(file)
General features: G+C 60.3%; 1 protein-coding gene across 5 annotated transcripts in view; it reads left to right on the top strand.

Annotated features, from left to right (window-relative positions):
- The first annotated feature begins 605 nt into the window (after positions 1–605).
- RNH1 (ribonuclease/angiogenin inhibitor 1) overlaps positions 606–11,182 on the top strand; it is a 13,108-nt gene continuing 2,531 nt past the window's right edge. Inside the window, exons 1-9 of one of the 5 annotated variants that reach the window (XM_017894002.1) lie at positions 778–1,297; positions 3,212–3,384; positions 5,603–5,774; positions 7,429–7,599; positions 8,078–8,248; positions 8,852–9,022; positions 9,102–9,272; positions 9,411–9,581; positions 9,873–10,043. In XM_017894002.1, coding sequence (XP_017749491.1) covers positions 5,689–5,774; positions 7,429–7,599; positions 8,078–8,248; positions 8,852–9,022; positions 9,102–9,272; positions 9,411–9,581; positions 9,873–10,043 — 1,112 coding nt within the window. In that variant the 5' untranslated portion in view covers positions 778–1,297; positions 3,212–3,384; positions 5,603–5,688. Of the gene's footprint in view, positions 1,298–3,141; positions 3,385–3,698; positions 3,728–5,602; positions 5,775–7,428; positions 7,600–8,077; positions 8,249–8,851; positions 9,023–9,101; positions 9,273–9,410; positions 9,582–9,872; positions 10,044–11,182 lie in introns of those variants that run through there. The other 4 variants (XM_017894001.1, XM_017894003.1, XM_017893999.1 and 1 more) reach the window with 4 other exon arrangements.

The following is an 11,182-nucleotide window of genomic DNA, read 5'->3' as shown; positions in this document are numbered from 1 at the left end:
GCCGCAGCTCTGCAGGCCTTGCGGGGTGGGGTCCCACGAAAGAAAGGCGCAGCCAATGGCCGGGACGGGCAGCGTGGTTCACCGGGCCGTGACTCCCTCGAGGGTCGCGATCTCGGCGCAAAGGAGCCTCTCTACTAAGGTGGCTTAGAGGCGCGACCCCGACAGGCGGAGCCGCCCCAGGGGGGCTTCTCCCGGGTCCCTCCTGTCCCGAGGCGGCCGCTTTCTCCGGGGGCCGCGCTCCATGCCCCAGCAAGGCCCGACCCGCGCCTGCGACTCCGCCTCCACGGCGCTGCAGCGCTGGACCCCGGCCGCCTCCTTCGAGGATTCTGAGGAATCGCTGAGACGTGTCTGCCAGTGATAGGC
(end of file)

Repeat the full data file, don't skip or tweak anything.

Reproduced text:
General features: G+C 60.3%; 1 protein-coding gene across 5 annotated transcripts in view; it reads left to right on the top strand.

Annotated features, from left to right (window-relative positions):
- The first annotated feature begins 605 nt into the window (after positions 1–605).
- RNH1 (ribonuclease/angiogenin inhibitor 1) overlaps positions 606–11,182 on the top strand; it is a 13,108-nt gene continuing 2,531 nt past the window's right edge. Inside the window, exons 1-9 of one of the 5 annotated variants that reach the window (XM_017894002.1) lie at positions 778–1,297; positions 3,212–3,384; positions 5,603–5,774; positions 7,429–7,599; positions 8,078–8,248; positions 8,852–9,022; positions 9,102–9,272; positions 9,411–9,581; positions 9,873–10,043. In XM_017894002.1, coding sequence (XP_017749491.1) covers positions 5,689–5,774; positions 7,429–7,599; positions 8,078–8,248; positions 8,852–9,022; positions 9,102–9,272; positions 9,411–9,581; positions 9,873–10,043 — 1,112 coding nt within the window. In that variant the 5' untranslated portion in view covers positions 778–1,297; positions 3,212–3,384; positions 5,603–5,688. Of the gene's footprint in view, positions 1,298–3,141; positions 3,385–3,698; positions 3,728–5,602; positions 5,775–7,428; positions 7,600–8,077; positions 8,249–8,851; positions 9,023–9,101; positions 9,273–9,410; positions 9,582–9,872; positions 10,044–11,182 lie in introns of those variants that run through there. The other 4 variants (XM_017894001.1, XM_017894003.1, XM_017893999.1 and 1 more) reach the window with 4 other exon arrangements.

The following is an 11,182-nucleotide window of genomic DNA, read 5'->3' as shown; positions in this document are numbered from 1 at the left end:
GCCGCAGCTCTGCAGGCCTTGCGGGGTGGGGTCCCACGAAAGAAAGGCGCAGCCAATGGCCGGGACGGGCAGCGTGGTTCACCGGGCCGTGACTCCCTCGAGGGTCGCGATCTCGGCGCAAAGGAGCCTCTCTACTAAGGTGGCTTAGAGGCGCGACCCCGACAGGCGGAGCCGCCCCAGGGGGGCTTCTCCCGGGTCCCTCCTGTCCCGAGGCGGCCGCTTTCTCCGGGGGCCGCGCTCCATGCCCCAGCAAGGCCCGACCCGCGCCTGCGACTCCGCCTCCACGGCGCTGCAGCGCTGGACCCCGGCCGCCTCCTTCGAGGATTCTGAGGAATCGCTGAGACGTGTCTGCCAGTGATAGGC